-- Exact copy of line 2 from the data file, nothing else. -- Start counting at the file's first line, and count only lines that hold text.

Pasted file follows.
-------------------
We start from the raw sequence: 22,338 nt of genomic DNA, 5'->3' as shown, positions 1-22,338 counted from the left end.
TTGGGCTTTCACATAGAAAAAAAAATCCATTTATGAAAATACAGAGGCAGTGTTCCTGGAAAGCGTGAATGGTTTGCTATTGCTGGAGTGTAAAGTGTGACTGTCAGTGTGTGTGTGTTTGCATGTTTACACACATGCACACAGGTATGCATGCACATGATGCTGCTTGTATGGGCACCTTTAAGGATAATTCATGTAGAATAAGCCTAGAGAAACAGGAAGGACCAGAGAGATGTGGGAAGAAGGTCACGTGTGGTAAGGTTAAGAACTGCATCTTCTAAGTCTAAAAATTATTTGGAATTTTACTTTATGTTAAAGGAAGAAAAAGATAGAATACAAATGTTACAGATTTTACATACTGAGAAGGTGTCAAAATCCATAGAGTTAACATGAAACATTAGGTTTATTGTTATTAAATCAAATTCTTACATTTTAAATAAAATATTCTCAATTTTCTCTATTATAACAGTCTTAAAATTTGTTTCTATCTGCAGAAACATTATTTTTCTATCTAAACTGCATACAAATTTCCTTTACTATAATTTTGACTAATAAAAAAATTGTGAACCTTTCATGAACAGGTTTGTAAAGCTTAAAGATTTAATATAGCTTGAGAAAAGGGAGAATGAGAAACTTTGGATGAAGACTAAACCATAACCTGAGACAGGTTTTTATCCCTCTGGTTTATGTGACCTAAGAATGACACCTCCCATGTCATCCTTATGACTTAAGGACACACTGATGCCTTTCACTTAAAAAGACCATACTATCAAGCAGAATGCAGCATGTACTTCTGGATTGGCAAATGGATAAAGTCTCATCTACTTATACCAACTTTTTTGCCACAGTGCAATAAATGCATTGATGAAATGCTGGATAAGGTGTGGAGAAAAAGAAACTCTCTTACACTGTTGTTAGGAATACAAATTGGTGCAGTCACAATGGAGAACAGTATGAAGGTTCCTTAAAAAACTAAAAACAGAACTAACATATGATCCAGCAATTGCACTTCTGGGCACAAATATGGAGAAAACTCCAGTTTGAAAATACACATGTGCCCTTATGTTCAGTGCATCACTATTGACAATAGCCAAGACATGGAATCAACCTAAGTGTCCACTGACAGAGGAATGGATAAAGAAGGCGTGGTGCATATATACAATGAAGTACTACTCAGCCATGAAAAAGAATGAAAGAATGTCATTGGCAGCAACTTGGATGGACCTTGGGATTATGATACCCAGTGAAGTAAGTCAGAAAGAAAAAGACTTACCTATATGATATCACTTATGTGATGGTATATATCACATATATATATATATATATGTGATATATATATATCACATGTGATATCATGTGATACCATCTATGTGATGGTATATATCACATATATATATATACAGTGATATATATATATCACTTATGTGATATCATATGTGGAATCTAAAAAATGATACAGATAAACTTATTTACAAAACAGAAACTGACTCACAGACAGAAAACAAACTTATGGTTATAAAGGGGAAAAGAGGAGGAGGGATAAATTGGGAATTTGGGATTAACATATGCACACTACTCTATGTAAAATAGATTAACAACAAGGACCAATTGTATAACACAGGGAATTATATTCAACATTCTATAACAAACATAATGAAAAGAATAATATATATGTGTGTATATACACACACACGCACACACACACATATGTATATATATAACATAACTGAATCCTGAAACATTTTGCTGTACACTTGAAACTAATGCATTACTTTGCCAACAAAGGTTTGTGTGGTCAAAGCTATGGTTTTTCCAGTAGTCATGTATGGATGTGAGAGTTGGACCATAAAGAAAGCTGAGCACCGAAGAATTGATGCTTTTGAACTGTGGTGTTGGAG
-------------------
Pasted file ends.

TTGGGCTTTCACATAGAAAAAAAAATCCATTTATGAAAATACAGAGGCAGTGTTCCTGGAAAGCGTGAATGGTTTGCTATTGCTGGAGTGTAAAGTGTGACTGTCAGTGTGTGTGTGTTTGCATGTTTACACACATGCACACAGGTATGCATGCACATGATGCTGCTTGTATGGGCACCTTTAAGGATAATTCATGTAGAATAAGCCTAGAGAAACAGGAAGGACCAGAGAGATGTGGGAAGAAGGTCACGTGTGGTAAGGTTAAGAACTGCATCTTCTAAGTCTAAAAATTATTTGGAATTTTACTTTATGTTAAAGGAAGAAAAAGATAGAATACAAATGTTACAGATTTTACATACTGAGAAGGTGTCAAAATCCATAGAGTTAACATGAAACATTAGGTTTATTGTTATTAAATCAAATTCTTACATTTTAAATAAAATATTCTCAATTTTCTCTATTATAACAGTCTTAAAATTTGTTTCTATCTGCAGAAACATTATTTTTCTATCTAAACTGCATACAAATTTCCTTTACTATAATTTTGACTAATAAAAAAATTGTGAACCTTTCATGAACAGGTTTGTAAAGCTTAAAGATTTAATATAGCTTGAGAAAAGGGAGAATGAGAAACTTTGGATGAAGACTAAACCATAACCTGAGACAGGTTTTTATCCCTCTGGTTTATGTGACCTAAGAATGACACCTCCCATGTCATCCTTATGACTTAAGGACACACTGATGCCTTTCACTTAAAAAGACCATACTATCAAGCAGAATGCAGCATGTACTTCTGGATTGGCAAATGGATAAAGTCTCATCTACTTATACCAACTTTTTTGCCACAGTGCAATAAATGCATTGATGAAATGCTGGATAAGGTGTGGAGAAAAAGAAACTCTCTTACACTGTTGTTAGGAATACAAATTGGTGCAGTCACAATGGAGAACAGTATGAAGGTTCCTTAAAAAACTAAAAACAGAACTAACATATGATCCAGCAATTGCACTTCTGGGCACAAATATGGAGAAAACTCCAGTTTGAAAATACACATGTGCCCTTATGTTCAGTGCATCACTATTGACAATAGCCAAGACATGGAATCAACCTAAGTGTCCACTGACAGAGGAATGGATAAAGAAGGCGTGGTGCATATATACAATGAAGTACTACTCAGCCATGAAAAAGAATGAAAGAATGTCATTGGCAGCAACTTGGATGGACCTTGGGATTATGATACCCAGTGAAGTAAGTCAGAAAGAAAAAGACTTACCTATATGATATCACTTATGTGATGGTATATATCACATATATATATATATATATGTGATATATATATATCACATGTGATATCATGTGATACCATCTATGTGATGGTATATATCACATATATATATATACAGTGATATATATATATCACTTATGTGATATCATATGTGGAATCTAAAAAATGATACAGATAAACTTATTTACAAAACAGAAACTGACTCACAGACAGAAAACAAACTTATGGTTATAAAGGGGAAAAGAGGAGGAGGGATAAATTGGGAATTTGGGATTAACATATGCACACTACTCTATGTAAAATAGATTAACAACAAGGACCAATTGTATAACACAGGGAATTATATTCAACATTCTATAACAAACATAATGAAAAGAATAATATATATGTGTGTATATACACACACACGCACACACACACATATGTATATATATAACATAACTGAATCCTGAAACATTTTGCTGTACACTTGAAACTAATGCATTACTTTGCCAACAAAGGTTTGTGTGGTCAAAGCTATGGTTTTTCCAGTAGTCATGTATGGATGTGAGAGTTGGACCATAAAGAAAGCTGAGCACCGAAGAATTGATGCTTTTGAACTGTGGTGTTGGAG